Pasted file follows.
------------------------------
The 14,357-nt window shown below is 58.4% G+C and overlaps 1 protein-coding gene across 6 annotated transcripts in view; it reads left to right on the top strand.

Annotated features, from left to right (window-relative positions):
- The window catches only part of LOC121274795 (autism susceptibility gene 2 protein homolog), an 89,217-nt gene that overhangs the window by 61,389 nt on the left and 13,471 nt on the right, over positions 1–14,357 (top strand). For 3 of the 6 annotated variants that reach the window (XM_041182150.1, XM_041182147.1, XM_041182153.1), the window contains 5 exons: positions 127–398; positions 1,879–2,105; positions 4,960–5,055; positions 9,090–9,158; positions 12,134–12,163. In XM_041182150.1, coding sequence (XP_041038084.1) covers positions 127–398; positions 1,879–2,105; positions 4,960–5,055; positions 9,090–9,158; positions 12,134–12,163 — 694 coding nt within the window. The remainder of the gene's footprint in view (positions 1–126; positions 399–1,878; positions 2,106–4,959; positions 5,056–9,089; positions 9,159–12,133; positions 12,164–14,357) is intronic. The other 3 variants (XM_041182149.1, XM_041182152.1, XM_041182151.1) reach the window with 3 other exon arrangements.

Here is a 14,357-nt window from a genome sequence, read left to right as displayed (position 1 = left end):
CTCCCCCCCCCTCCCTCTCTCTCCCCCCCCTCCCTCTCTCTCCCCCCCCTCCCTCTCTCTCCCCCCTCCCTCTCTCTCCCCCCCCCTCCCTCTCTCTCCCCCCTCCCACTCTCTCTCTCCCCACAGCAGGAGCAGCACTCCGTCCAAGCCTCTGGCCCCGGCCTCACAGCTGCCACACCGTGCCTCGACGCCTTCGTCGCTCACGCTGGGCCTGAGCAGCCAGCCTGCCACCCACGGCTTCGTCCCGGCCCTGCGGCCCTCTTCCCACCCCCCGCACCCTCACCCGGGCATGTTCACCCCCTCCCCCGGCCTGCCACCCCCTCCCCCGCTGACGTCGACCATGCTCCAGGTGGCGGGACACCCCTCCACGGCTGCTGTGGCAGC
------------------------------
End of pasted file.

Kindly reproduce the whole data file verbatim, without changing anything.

The 14,357-nt window shown below is 58.4% G+C and overlaps 1 protein-coding gene across 6 annotated transcripts in view; it reads left to right on the top strand.

Annotated features, from left to right (window-relative positions):
- The window catches only part of LOC121274795 (autism susceptibility gene 2 protein homolog), an 89,217-nt gene that overhangs the window by 61,389 nt on the left and 13,471 nt on the right, over positions 1–14,357 (top strand). For 3 of the 6 annotated variants that reach the window (XM_041182150.1, XM_041182147.1, XM_041182153.1), the window contains 5 exons: positions 127–398; positions 1,879–2,105; positions 4,960–5,055; positions 9,090–9,158; positions 12,134–12,163. In XM_041182150.1, coding sequence (XP_041038084.1) covers positions 127–398; positions 1,879–2,105; positions 4,960–5,055; positions 9,090–9,158; positions 12,134–12,163 — 694 coding nt within the window. The remainder of the gene's footprint in view (positions 1–126; positions 399–1,878; positions 2,106–4,959; positions 5,056–9,089; positions 9,159–12,133; positions 12,164–14,357) is intronic. The other 3 variants (XM_041182149.1, XM_041182152.1, XM_041182151.1) reach the window with 3 other exon arrangements.

Here is a 14,357-nt window from a genome sequence, read left to right as displayed (position 1 = left end):
CTCCCCCCCCCTCCCTCTCTCTCCCCCCCCTCCCTCTCTCTCCCCCCCCTCCCTCTCTCTCCCCCCTCCCTCTCTCTCCCCCCCCCTCCCTCTCTCTCCCCCCTCCCACTCTCTCTCTCCCCACAGCAGGAGCAGCACTCCGTCCAAGCCTCTGGCCCCGGCCTCACAGCTGCCACACCGTGCCTCGACGCCTTCGTCGCTCACGCTGGGCCTGAGCAGCCAGCCTGCCACCCACGGCTTCGTCCCGGCCCTGCGGCCCTCTTCCCACCCCCCGCACCCTCACCCGGGCATGTTCACCCCCTCCCCCGGCCTGCCACCCCCTCCCCCGCTGACGTCGACCATGCTCCAGGTGGCGGGACACCCCTCCACGGCTGCTGTGGCAGC